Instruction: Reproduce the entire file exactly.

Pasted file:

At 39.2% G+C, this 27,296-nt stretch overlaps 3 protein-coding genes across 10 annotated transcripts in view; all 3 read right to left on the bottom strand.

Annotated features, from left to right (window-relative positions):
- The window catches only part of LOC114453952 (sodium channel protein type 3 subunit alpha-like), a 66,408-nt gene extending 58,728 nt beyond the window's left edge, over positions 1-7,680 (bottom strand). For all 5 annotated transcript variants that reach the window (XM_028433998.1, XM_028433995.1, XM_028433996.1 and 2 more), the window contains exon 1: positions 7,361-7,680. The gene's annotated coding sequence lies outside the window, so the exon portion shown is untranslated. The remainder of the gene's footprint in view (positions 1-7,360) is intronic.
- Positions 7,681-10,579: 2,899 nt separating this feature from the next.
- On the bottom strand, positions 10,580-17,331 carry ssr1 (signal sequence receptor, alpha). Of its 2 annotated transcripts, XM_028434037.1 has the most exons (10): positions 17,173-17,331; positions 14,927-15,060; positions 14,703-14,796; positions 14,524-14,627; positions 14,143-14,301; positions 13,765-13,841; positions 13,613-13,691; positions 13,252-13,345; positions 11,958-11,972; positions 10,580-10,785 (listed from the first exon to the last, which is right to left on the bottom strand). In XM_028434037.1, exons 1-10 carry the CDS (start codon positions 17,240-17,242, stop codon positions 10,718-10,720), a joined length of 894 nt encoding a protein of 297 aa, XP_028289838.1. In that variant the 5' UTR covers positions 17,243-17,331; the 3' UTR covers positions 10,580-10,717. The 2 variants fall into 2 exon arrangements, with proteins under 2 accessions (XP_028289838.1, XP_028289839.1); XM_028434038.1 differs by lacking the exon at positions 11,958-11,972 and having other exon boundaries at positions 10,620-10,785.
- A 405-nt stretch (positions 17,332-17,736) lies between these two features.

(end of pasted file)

At 39.2% G+C, this 27,296-nt stretch overlaps 3 protein-coding genes across 10 annotated transcripts in view; all 3 read right to left on the bottom strand.

Annotated features, from left to right (window-relative positions):
- The window catches only part of LOC114453952 (sodium channel protein type 3 subunit alpha-like), a 66,408-nt gene extending 58,728 nt beyond the window's left edge, over positions 1-7,680 (bottom strand). For all 5 annotated transcript variants that reach the window (XM_028433998.1, XM_028433995.1, XM_028433996.1 and 2 more), the window contains exon 1: positions 7,361-7,680. The gene's annotated coding sequence lies outside the window, so the exon portion shown is untranslated. The remainder of the gene's footprint in view (positions 1-7,360) is intronic.
- Positions 7,681-10,579: 2,899 nt separating this feature from the next.
- On the bottom strand, positions 10,580-17,331 carry ssr1 (signal sequence receptor, alpha). Of its 2 annotated transcripts, XM_028434037.1 has the most exons (10): positions 17,173-17,331; positions 14,927-15,060; positions 14,703-14,796; positions 14,524-14,627; positions 14,143-14,301; positions 13,765-13,841; positions 13,613-13,691; positions 13,252-13,345; positions 11,958-11,972; positions 10,580-10,785 (listed from the first exon to the last, which is right to left on the bottom strand). In XM_028434037.1, exons 1-10 carry the CDS (start codon positions 17,240-17,242, stop codon positions 10,718-10,720), a joined length of 894 nt encoding a protein of 297 aa, XP_028289838.1. In that variant the 5' UTR covers positions 17,243-17,331; the 3' UTR covers positions 10,580-10,717. The 2 variants fall into 2 exon arrangements, with proteins under 2 accessions (XP_028289838.1, XP_028289839.1); XM_028434038.1 differs by lacking the exon at positions 11,958-11,972 and having other exon boundaries at positions 10,620-10,785.
- A 405-nt stretch (positions 17,332-17,736) lies between these two features.